Our office, as well as the The American Academy of Pediatrics (AAP), the American Dental Association (ADA), and the American Academy of Pediatric Dentistry (AAPD) all recommend establishing a "Dental Home" for your child by one year of age. Children who have a dental home are more likely to receive appropriate preventive and routine oral health care.
You can make the first visit to the dentist enjoyable and positive. If old enough, your child should be informed of the visit and told that the dentist and their staff will explain all procedures and answer any questions. The less to-do concerning the visit, the better.
It is best if you refrain from using words around your child that might cause unnecessary fear, such as "needle", "shot", "pull", "drill" or "hurt". The office makes a practice of using words that convey the same message, but are pleasant and non-frightening to the child.
If your child is over the age of 3, we ask that you allow them to accompany our staff through the dental experience while you wait in the reception area. Separation anxiety is not uncommon in children, so please try not to be concerned if your child exhibits some negative behavior. This is normal and will soon diminish. We are all specifically trained in helping young children overcome anxiety. Our experience has shown that most children over the age of 3 react more positively when permitted to experience the dental visit on their own and in an environment designed for children.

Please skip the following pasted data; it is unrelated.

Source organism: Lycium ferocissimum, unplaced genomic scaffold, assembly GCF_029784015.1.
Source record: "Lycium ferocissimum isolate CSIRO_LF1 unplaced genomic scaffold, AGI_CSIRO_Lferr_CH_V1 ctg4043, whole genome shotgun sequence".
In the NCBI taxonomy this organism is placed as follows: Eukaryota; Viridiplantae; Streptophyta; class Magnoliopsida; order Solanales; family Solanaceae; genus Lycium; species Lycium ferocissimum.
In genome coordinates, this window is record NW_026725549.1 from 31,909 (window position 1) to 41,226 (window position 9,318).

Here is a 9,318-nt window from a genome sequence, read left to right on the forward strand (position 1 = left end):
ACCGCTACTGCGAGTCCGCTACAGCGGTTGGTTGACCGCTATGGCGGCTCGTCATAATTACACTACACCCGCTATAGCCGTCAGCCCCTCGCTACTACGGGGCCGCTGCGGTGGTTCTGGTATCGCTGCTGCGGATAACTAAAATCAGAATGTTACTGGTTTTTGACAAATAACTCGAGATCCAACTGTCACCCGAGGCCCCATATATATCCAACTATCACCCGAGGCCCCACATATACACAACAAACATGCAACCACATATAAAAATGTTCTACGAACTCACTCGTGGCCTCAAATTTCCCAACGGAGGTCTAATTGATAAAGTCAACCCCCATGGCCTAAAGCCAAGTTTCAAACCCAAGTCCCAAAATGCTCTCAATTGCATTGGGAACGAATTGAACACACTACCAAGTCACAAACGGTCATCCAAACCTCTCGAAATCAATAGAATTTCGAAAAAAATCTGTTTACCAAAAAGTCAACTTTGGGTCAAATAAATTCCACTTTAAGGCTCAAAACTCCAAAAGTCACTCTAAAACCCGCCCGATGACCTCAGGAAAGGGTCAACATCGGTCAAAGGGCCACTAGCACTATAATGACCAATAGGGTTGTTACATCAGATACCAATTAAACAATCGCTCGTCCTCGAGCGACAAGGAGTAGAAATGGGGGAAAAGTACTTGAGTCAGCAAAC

Your child will enjoy healthy dental habits when they use these Motivational Charts. Encourage regular brushing or help them break the thumbsucking habit.
Want something fun to do? Print one or all of the below Activity Sheets to see if you can conquer the Dental Crossword Puzzle, find all of the Hidden Toothbrushes, Unscramble the Dental Words, or find the Hidden Dental Words. We know you can do it!